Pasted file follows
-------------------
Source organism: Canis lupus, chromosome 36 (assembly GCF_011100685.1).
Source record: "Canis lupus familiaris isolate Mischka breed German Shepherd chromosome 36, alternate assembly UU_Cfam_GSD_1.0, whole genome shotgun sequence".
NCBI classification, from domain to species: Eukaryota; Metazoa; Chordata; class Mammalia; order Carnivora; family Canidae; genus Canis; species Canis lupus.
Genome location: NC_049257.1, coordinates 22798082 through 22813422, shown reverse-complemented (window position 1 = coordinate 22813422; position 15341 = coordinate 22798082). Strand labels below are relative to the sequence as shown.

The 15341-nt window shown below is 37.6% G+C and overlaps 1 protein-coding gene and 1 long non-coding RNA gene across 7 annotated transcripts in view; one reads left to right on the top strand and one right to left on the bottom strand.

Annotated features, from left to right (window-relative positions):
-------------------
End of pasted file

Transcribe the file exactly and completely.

Source organism: Canis lupus, chromosome 36 (assembly GCF_011100685.1).
Source record: "Canis lupus familiaris isolate Mischka breed German Shepherd chromosome 36, alternate assembly UU_Cfam_GSD_1.0, whole genome shotgun sequence".
NCBI classification, from domain to species: Eukaryota; Metazoa; Chordata; class Mammalia; order Carnivora; family Canidae; genus Canis; species Canis lupus.
Genome location: NC_049257.1, coordinates 22798082 through 22813422, shown reverse-complemented (window position 1 = coordinate 22813422; position 15341 = coordinate 22798082). Strand labels below are relative to the sequence as shown.

The 15341-nt window shown below is 37.6% G+C and overlaps 1 protein-coding gene and 1 long non-coding RNA gene across 7 annotated transcripts in view; one reads left to right on the top strand and one right to left on the bottom strand.

Annotated features, from left to right (window-relative positions):